A study prepared by the University of Northern Iowa says determining the statewide impact of legalized internet poker on Iowa may be tougher than deciding whether to hold ’em or fold ’em at a real poker table. Gene Lutz conducted the study at the U.N.I. Center for Behavioral Research, and says there’s not much solid evidence to review.

“It’s really difficult, especially in the U.S. where it is only marginally allowed,” Lutz says. And he says the research is only getting started in other places where it is allowed, such as Europe, Canada and Australia. There is some information that a small percentage of Iowans do gamble on-line both legally and illegally.

Lutz says we do know from self-reports in Iowa that about five-percent of gamblers engage in internet gambling and two-percent have done so recently. Lutz says there are a couple theories about the impact of on-line poker. He says one line of speculation is that if you offer new opportunities you will have new people starting, versus the idea that people who already gamble in other forms will move to it for additional gambling opportunity or a substitute.

“At this point there’s no conclusive evidence for any one of those speculations versus the other,” Lutz says. The center conducted the study at the request of the Iowa Legislature which may consider legalizing on-line poker. Lutz says there’s no concrete answer on how it would impact the state.

“We can’t judge at this point whether if you made internet gambling legal, whether you would have more gambling, or just more gamblers,” Lutz says, “that is whether it would substitute for land-based gambling opportunity or would it be an additional form of gambling by the same people. At this point people are just speculating and trying to find out answers to those types of questions,” Lutz says.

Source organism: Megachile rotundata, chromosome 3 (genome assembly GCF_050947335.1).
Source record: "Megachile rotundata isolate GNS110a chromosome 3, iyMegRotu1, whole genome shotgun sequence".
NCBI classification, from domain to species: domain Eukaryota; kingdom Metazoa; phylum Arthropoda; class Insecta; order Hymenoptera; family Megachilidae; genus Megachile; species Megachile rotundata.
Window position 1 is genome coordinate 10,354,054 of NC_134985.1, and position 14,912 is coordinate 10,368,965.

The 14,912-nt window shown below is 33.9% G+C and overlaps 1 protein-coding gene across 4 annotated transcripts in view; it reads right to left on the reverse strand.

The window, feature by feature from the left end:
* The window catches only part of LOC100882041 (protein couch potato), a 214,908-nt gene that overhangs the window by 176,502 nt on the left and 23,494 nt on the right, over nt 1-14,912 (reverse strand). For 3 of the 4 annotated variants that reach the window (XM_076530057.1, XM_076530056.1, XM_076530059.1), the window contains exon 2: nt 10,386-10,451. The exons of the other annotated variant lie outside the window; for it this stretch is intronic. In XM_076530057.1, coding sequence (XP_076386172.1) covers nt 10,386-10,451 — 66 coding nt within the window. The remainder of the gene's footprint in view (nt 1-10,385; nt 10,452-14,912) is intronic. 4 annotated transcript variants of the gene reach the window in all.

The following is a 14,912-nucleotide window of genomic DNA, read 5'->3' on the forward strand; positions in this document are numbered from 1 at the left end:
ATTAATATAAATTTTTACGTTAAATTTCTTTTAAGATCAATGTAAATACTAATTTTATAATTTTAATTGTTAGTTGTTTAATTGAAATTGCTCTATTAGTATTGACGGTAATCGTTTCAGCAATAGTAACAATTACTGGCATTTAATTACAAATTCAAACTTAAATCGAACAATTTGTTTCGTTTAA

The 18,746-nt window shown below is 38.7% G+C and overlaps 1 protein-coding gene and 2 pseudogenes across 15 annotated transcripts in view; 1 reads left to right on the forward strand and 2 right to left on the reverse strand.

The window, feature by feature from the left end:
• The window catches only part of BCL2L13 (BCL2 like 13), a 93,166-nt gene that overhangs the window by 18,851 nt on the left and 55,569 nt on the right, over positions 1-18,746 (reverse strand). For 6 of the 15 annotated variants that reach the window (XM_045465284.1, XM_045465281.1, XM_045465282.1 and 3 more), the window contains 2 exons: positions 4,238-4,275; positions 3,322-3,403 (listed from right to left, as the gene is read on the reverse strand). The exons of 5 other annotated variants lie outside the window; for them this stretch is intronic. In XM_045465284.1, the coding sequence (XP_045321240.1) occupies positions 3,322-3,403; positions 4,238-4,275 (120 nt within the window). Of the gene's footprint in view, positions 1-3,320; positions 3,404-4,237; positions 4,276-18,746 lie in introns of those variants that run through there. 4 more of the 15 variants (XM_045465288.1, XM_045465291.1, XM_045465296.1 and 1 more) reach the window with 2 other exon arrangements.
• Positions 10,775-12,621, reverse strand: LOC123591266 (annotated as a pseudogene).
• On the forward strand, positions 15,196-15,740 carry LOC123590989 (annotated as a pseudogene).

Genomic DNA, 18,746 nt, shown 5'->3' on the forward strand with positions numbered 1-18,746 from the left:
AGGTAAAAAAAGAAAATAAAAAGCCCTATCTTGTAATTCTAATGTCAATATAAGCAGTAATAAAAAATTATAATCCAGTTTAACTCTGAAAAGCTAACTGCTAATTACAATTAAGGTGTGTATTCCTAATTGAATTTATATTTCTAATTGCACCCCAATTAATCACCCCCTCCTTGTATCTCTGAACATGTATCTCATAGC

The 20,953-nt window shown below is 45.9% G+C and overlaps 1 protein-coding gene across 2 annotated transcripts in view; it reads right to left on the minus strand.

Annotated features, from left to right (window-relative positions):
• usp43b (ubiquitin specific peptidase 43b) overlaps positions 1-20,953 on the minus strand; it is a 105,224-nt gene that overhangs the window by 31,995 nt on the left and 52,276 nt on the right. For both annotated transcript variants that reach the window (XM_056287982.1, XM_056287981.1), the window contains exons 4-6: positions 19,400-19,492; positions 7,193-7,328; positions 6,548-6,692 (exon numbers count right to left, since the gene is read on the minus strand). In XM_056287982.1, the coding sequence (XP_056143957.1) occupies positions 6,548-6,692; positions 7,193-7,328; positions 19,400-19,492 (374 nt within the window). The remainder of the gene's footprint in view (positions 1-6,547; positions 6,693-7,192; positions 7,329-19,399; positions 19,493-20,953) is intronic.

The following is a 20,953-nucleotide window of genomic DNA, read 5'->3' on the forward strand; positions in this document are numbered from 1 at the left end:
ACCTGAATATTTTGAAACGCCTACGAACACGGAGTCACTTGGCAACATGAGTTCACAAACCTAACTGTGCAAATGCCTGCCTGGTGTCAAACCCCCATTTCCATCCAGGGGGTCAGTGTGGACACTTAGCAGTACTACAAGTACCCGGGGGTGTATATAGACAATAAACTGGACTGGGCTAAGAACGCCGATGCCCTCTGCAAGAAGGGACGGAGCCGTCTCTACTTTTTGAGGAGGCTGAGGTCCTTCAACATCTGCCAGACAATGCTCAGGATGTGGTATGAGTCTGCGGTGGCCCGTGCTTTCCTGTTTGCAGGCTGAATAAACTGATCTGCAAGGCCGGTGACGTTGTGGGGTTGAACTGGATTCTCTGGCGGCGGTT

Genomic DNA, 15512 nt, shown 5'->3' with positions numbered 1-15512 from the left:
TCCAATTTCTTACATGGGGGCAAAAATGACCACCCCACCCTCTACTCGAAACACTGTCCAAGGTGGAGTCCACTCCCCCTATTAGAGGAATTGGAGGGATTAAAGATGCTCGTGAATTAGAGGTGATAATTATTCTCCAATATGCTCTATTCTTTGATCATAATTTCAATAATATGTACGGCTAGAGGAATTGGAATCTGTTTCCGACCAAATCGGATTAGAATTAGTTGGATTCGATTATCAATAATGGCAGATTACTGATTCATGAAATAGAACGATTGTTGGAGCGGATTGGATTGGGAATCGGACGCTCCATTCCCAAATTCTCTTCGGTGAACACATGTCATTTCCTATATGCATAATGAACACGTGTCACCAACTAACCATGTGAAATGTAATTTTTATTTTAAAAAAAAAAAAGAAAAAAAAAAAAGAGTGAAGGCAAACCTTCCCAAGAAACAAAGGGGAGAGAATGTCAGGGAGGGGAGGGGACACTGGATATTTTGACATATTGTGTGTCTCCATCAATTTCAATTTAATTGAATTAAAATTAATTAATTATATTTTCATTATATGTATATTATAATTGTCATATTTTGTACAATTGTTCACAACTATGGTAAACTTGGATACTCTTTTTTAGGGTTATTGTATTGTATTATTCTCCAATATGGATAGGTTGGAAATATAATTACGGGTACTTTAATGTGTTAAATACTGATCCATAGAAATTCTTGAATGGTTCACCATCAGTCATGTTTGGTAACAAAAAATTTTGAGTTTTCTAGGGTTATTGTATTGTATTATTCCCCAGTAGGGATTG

One piece of research on the issue has helped fuel speculation on the whole issue. Lutz says there’s interesting research that shows areas that have legalized internet gambling have “a disproportionally high number of folks who are what are called problem gamblers.”

But he says that raises the question of which came first, were they attracted to it because they were inclined to be problem gamblers or did it cause them to be problem gamblers? “That’s one of the big research questions that’s out there right now, which of those two is happening,” Lutz says.

The Iowa Racing and Gaming Commission, which regulates the states casinos, is working on a report on internet poker that is due to be released in December.